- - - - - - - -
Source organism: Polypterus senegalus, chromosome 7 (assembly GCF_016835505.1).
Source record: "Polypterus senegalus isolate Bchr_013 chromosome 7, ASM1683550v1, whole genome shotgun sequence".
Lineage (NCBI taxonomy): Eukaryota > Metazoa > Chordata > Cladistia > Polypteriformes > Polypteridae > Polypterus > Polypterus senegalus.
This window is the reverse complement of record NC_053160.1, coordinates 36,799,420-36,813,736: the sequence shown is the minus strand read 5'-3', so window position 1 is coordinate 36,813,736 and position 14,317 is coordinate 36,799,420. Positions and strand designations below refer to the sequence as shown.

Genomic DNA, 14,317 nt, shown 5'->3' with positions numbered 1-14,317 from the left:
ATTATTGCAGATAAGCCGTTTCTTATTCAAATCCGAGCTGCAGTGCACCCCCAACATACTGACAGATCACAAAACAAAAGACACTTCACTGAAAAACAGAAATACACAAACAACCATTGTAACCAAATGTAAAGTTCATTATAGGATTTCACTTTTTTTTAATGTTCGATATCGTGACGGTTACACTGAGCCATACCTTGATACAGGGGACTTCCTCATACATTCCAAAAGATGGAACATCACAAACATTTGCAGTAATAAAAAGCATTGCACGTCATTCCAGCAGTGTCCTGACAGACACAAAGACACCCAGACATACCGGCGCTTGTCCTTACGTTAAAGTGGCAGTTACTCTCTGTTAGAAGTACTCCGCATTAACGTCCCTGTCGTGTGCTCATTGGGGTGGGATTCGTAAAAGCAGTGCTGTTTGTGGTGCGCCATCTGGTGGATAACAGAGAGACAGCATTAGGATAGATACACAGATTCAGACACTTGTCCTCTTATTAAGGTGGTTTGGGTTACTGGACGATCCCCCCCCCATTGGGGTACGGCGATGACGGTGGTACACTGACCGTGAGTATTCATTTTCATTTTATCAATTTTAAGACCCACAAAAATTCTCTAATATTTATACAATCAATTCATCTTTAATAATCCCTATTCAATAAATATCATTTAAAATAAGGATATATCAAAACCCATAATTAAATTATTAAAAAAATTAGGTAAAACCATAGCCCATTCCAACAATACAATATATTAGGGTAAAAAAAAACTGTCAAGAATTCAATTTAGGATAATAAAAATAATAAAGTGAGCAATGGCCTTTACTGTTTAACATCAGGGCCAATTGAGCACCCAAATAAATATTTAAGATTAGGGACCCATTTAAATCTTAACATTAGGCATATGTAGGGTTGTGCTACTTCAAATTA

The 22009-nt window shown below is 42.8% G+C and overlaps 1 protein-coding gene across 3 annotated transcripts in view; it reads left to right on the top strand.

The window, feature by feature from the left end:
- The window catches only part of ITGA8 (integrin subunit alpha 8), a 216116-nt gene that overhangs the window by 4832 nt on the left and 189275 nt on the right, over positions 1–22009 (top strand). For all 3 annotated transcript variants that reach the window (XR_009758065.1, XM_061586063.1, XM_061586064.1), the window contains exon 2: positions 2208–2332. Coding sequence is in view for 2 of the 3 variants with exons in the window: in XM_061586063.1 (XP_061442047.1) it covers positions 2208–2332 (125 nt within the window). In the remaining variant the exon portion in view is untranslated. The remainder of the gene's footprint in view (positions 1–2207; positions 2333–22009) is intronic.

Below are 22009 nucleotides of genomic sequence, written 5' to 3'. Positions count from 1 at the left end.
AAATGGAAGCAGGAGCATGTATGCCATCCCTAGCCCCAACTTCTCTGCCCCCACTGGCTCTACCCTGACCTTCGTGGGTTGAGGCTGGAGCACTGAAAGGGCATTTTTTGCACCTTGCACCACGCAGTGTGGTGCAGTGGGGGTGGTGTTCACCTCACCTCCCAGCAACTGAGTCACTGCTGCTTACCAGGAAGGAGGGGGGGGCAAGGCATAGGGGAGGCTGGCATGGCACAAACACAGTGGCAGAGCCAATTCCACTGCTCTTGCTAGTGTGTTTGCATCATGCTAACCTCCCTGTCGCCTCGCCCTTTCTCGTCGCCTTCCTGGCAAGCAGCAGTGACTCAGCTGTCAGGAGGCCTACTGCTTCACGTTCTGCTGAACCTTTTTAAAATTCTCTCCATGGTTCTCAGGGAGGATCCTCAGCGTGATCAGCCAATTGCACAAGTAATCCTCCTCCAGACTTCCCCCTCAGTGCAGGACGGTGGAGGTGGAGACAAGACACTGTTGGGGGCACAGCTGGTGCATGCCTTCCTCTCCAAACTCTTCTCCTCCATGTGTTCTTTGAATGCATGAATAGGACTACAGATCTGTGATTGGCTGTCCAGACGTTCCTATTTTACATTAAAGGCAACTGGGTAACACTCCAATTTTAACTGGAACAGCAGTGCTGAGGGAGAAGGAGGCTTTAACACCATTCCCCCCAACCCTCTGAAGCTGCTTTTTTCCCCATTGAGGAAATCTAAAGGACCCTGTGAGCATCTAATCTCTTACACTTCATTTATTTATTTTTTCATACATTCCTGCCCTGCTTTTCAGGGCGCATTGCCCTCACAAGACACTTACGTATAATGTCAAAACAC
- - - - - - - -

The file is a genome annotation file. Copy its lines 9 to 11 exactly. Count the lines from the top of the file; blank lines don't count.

- The window catches only part of ITGA8 (integrin subunit alpha 8), a 216116-nt gene that overhangs the window by 4832 nt on the left and 189275 nt on the right, over positions 1–22009 (top strand). For all 3 annotated transcript variants that reach the window (XR_009758065.1, XM_061586063.1, XM_061586064.1), the window contains exon 2: positions 2208–2332. Coding sequence is in view for 2 of the 3 variants with exons in the window: in XM_061586063.1 (XP_061442047.1) it covers positions 2208–2332 (125 nt within the window). In the remaining variant the exon portion in view is untranslated. The remainder of the gene's footprint in view (positions 1–2207; positions 2333–22009) is intronic.

Below are 22009 nucleotides of genomic sequence, written 5' to 3'. Positions count from 1 at the left end.
AAATGGAAGCAGGAGCATGTATGCCATCCCTAGCCCCAACTTCTCTGCCCCCACTGGCTCTACCCTGACCTTCGTGGGTTGAGGCTGGAGCACTGAAAGGGCATTTTTTGCACCTTGCACCACGCAGTGTGGTGCAGTGGGGGTGGTGTTCACCTCACCTCCCAGCAACTGAGTCACTGCTGCTTACCAGGAAGGAGGGGGGGGCAAGGCATAGGGGAGGCTGGCATGGCACAAACACAGTGGCAGAGCCAATTCCACTGCTCTTGCTAGTGTGTTTGCATCATGCTAACCTCCCTGTCGCCTCGCCCTTTCTCGTCGCCTTCCTGGCAAGCAGCAGTGACTCAGCTGTCAGGAGGCCTACTGCTTCACGTTCTGCTGAACCTTTTTAAAATTCTCTCCATGGTTCTCAGGGAGGATCCTCAGCGTGATCAGCCAATTGCACAAGTAATCCTCCTCCAGACTTCCCCCTCAGTGCAGGACGGTGGAGGTGGAGACAAGACACTGTTGGGGGCACAGCTGGTGCATGCCTTCCTCTCCAAACTCTTCTCCTCCATGTGTTCTTTGAATGCATGAATAGGACTACAGATCTGTGATTGGCTGTCCAGACGTTCCTATTTTACATTAAAGGCAACTGGGTAACACTCCAATTTTAACTGGAACAGCAGTGCTGAGGGAGAAGGAGGCTTTAACACCATTCCCCCCAACCCTCTGAAGCTGCTTTTTTCCCCATTGAGGAAATCTAAAGGACCCTGTGAGCATCTAATCTCTTACACTTCATTTATTTATTTTTTCATACATTCCTGCCCTGCTTTTCAGGGCGCATTGCCCTCACAAGACACTTACGTATAATGTCAAAACAC